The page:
How do you take 44 unique events from six continents on a complicated topic like climate change and turn it into an accurate, coherent and concise document? Turns out you take a crack team of people from eight countries and lock them in a room with the results, flipcharts and laptops for two days. Last week I spent two days working in Copenhagen assembling the International Policy Report for the World Wide Views (WWVs) process. It has been both hard work and a real privilege.
The reason I am so excited about the WWVs process is that it is the first time that citizens from across the world (39 countries!) have been given a systematic say on a global issue. Climate Change is top of the international agenda right now, with many commentators seeing the upcoming Climate Conference in Copenhagen in December (COP 15) as a make or break moment to forge an international agreement. One of the voices missing at international conferences is that of ordinary citizens. Deals that will affect billions of people are thrashed out behind closed doors without considering the views of those affected. There are of course opinion surveys, but let’s be honest; those who responded may not understand or have had time to consider their responses. WWVs is different because:
All this means that the result are broadly comparable across countries.
I am proud to have been part of this process and the results make for fascinating reading. Over 4,000 citizens took part and the 40+ partners have spent years of work on it. This means that it felt like a massive responsibility to make sense of and do justice to the results from individual countries.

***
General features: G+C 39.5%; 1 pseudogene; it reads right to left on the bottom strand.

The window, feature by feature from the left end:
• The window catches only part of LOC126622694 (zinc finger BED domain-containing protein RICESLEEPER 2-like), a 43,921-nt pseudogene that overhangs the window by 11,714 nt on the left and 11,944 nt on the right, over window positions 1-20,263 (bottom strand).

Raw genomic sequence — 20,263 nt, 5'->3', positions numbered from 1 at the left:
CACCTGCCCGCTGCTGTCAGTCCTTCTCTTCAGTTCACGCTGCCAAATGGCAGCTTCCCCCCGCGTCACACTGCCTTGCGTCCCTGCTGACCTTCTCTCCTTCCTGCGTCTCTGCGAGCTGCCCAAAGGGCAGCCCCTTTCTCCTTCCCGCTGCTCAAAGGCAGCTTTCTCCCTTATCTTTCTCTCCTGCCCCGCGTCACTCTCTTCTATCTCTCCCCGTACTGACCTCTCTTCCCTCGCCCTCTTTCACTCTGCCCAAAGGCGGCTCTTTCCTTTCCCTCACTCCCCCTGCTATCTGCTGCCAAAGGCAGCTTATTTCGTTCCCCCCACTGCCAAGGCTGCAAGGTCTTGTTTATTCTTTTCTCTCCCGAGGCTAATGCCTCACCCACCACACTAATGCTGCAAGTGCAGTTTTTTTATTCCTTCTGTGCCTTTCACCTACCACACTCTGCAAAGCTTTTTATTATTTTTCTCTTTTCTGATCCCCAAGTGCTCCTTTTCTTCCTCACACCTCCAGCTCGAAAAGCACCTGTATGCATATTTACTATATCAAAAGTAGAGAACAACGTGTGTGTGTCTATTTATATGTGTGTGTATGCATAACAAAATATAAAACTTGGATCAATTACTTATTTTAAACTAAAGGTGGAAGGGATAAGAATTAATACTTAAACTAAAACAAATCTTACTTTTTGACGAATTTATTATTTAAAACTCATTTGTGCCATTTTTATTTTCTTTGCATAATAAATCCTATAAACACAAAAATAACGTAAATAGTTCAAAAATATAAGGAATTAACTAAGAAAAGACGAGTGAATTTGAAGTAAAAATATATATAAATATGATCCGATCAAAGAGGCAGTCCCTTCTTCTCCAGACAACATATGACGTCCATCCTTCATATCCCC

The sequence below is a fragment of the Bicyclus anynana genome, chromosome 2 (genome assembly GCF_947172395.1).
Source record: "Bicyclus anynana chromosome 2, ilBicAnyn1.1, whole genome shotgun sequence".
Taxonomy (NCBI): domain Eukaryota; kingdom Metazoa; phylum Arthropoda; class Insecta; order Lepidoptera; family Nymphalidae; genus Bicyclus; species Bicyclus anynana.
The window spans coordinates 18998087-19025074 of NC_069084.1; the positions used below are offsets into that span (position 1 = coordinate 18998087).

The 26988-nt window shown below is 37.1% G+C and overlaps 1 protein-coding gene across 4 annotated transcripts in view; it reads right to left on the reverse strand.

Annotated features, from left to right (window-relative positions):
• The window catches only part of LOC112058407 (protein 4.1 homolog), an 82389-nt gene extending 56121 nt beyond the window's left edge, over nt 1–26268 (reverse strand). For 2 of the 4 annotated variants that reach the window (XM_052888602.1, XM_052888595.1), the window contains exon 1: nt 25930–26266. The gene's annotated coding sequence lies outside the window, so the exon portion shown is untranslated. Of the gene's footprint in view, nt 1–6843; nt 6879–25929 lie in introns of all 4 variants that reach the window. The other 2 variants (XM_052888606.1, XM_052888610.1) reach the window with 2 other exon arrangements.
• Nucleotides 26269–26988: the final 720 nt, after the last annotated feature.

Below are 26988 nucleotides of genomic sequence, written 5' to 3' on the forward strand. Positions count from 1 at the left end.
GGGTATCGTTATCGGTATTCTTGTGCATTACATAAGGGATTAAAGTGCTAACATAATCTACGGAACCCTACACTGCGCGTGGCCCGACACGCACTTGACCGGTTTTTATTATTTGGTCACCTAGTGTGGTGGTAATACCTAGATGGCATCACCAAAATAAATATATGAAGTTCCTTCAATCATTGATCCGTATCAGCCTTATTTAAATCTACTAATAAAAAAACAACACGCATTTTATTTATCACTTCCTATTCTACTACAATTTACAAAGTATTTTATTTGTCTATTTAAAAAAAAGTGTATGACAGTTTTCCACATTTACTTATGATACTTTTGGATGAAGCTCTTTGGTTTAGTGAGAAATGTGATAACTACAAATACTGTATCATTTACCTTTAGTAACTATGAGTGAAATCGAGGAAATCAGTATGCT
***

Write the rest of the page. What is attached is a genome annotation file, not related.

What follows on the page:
On some levels it was obviously impossible; there was no way we can do justice to the richness of each event. Instead we settled for a more modest goal: to create a policy summary for the negotiators at the COP Conference, summarising the key messages.
The Danish Board of Technology who organised this meeting pulled together a good group, coming from as wide a range of places as Japan and Indonesia. We had a good mix: statistically minded people to tell us when we’re misusing the term ‘significant’ and to ensure that we don’t over-interpret the figures, policy people to make the text readable and punchy and of course facilitators to ensure that citizens’ views are taken into account.
In my mind the general global findings are:
Along the way we’ve uncovered few interesting anomalies that we can’t quite explain. For example, why did the Italian participants vote 98% in favour of a deal being made at the COP conference in Copenhagen and then 57% of them voted against signing up to it? The world average is 91% for urgency and 6% who don’t want their country to sign up! Obviously there is far more to explore, but that is for a later date…
The Policy report should be ready in a few weeks and I’ll let you know when it is available.